Tuesday, May 26, 2009

Design patterns that do not exist, but should: Let The Wookiee Win

I like design patterns. They're an interesting and useful way to store a fairly large set of information about how to do something in a few words. Mike Nygard, in Release It!, uses patterns and anti-patterns to talk about things to do and to watch out for, and I found it to be an excellent way to remember what to do and not do.

Playing around with language is something I enjoy, and I have a talent for remembering movie quotes. For whatever reason, some movie quotes strike me as capturing design or problem-solving patterns. Thus I begin what may turn out to be a series of posts, about Design Patterns That Do Not Exist, But Should.

Let The Wookiee Win
I can't find a link for this on Youtube - guess Lucasfilm's legal staff is earning their keep. In the original Star Wars, R2D2 is playing a chess-like game with Chewbacca. Chewie doesn't like one of R2's moves, leading to this exchange:
C3P0: He made a fair move. Screaming about it won't help you.
Han: Let him have it. It's not wise to upset a Wookiee.
C3PO: But sir, nobody worries about upsetting a droid.
Han: That's 'cause droids don't pull people's arms out of their sockets when they lose. Wookiees are known to do that.
C3PO: I see your point, sir. I suggest a new strategy, Artoo. Let the Wookiee win.

Let The Wookiee Win is not about conceding the game, it's about redefining victory conditions for yourself in light of new information. The point of using it as a design pattern is that you should be alert to information that changes the nature of the game; there's not much point in winning the battle if you lose the war.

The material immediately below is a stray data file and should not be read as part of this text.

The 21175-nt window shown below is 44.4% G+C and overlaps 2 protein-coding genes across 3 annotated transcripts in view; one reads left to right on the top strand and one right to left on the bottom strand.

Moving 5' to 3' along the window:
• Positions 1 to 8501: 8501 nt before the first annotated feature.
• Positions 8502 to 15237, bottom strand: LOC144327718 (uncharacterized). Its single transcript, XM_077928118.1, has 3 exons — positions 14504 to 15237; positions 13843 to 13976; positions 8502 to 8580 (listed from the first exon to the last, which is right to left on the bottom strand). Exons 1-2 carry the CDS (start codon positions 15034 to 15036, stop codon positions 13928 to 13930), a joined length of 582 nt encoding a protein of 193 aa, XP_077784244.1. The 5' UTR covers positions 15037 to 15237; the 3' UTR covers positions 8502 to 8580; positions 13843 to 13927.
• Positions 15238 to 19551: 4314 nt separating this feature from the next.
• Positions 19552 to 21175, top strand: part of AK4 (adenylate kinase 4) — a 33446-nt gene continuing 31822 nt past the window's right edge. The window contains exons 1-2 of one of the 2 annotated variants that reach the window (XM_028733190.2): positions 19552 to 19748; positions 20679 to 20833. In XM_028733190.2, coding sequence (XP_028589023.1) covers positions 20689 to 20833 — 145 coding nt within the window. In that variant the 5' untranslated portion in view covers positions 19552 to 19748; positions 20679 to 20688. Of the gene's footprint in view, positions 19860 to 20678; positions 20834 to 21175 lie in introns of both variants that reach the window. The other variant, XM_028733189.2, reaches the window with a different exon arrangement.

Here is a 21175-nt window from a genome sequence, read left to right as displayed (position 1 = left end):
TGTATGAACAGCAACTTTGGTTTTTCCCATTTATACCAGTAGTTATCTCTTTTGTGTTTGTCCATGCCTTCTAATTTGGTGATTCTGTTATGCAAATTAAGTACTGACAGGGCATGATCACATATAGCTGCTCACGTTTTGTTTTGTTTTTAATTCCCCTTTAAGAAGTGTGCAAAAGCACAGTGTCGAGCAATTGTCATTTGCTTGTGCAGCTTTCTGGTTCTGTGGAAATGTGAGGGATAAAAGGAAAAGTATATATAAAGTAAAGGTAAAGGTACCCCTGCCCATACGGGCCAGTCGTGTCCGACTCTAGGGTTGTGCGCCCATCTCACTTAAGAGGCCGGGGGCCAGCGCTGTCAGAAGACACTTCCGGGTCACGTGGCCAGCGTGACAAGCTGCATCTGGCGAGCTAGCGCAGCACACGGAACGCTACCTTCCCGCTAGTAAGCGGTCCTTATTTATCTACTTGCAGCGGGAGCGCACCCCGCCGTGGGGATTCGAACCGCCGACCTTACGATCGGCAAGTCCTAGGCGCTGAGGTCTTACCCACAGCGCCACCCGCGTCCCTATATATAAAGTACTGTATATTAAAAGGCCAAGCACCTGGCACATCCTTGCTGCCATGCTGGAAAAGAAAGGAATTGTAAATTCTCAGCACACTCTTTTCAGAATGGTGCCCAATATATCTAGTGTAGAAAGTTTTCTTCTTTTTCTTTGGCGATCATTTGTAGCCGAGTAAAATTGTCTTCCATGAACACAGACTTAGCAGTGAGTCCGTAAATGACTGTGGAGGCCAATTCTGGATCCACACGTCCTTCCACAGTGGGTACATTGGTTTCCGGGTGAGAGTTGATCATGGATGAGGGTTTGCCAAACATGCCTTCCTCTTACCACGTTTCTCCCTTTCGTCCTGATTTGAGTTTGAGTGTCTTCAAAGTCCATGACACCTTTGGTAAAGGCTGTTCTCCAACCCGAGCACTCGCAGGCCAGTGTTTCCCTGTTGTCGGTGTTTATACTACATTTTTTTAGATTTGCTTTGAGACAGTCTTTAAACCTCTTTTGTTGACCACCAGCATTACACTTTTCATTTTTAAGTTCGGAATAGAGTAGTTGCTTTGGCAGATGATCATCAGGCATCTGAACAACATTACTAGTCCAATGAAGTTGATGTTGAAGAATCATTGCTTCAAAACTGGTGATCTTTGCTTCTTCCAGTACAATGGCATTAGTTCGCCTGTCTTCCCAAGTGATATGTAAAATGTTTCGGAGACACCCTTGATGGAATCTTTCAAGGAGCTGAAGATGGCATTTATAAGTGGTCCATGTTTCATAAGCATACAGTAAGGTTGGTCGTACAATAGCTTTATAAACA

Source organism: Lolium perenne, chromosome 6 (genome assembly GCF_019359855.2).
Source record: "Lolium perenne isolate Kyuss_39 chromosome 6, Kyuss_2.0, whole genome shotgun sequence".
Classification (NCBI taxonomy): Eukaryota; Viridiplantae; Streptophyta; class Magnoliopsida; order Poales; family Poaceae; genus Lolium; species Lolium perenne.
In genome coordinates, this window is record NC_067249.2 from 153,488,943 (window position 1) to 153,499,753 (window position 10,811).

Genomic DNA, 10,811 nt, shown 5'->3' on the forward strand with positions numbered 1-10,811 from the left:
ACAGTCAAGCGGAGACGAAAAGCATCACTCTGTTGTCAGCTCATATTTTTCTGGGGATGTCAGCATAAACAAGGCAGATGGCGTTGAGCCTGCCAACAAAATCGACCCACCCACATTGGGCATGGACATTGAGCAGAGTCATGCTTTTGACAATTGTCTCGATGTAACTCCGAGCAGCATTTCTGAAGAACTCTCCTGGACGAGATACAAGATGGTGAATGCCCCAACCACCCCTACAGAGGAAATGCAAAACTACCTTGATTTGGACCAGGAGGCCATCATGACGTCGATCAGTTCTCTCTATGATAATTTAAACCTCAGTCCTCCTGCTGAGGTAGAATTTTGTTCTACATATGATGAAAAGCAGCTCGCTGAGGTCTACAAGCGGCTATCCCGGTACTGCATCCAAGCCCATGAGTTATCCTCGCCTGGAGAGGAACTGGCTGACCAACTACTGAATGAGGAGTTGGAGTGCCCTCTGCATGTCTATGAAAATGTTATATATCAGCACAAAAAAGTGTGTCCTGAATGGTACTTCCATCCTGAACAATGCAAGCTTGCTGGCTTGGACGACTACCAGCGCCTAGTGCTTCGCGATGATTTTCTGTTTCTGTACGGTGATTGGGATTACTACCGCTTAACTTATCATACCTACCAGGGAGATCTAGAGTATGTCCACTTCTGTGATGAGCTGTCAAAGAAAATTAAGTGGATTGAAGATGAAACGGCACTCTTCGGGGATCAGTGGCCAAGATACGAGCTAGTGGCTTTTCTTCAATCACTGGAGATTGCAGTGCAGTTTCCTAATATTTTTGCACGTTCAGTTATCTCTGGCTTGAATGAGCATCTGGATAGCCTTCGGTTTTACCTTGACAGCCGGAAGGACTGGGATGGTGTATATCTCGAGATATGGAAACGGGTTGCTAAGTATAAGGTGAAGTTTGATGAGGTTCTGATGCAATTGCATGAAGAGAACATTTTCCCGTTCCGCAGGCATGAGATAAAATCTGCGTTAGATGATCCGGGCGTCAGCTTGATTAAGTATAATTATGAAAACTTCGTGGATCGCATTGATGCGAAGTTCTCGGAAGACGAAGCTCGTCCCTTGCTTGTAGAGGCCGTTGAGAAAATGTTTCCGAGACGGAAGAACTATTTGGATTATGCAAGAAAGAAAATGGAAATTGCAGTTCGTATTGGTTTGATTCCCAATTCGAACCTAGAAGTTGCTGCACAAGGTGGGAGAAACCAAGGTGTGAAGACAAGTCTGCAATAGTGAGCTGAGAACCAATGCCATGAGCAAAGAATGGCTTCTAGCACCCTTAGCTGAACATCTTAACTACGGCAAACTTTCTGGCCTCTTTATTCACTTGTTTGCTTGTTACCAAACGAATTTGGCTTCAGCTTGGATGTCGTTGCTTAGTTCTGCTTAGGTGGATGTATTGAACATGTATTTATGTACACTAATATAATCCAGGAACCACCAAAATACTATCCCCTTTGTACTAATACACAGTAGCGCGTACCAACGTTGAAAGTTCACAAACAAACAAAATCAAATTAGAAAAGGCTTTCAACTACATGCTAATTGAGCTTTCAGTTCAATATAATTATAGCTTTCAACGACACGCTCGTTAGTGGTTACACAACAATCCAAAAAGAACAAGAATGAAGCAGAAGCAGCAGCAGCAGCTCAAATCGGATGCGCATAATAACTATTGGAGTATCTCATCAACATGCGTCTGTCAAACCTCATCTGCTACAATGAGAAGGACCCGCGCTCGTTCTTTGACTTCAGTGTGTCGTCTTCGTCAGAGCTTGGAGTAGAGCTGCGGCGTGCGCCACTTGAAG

You should Let The Wookiee Win when you come into possession of new information that changes your understanding of the consequences of achieving your current goal. Play the meta-game, not the game at hand.

- Kevin

Sunday, May 24, 2009

I am become Twitter, destroyer of long-form blogging

Twitter is pretty darn cool. The ability to publish brief updates to anyone who cares to receive them is a neat thing. I've been using it for months now, and am learning to use it as a kind of zeitgeist tool - I follow enough people that I can pick up on stories and trends via twitter rather than through other means.

But I'm finding that it just destroys blogging as a communications form for me. I'm an infrequent blogger anyway, for a variety of reasons, and giving me an outlet that forces me to be pithy and is expressly interpersonal and transient just encourages that.

Blog posts, for me, are something I craft. When I write anything longer than a couple of sentences, I revise and rethink, going over the sequence of things to make sure that it flows and is readable. I don't do that with Twitter (at least, I don't do it much) because there just isn't enough space to worry about it.

I don't think this affects everyone; I suspect it hits those who are primarily social bloggers much more than those who are journalists or creative writers.

- Kevin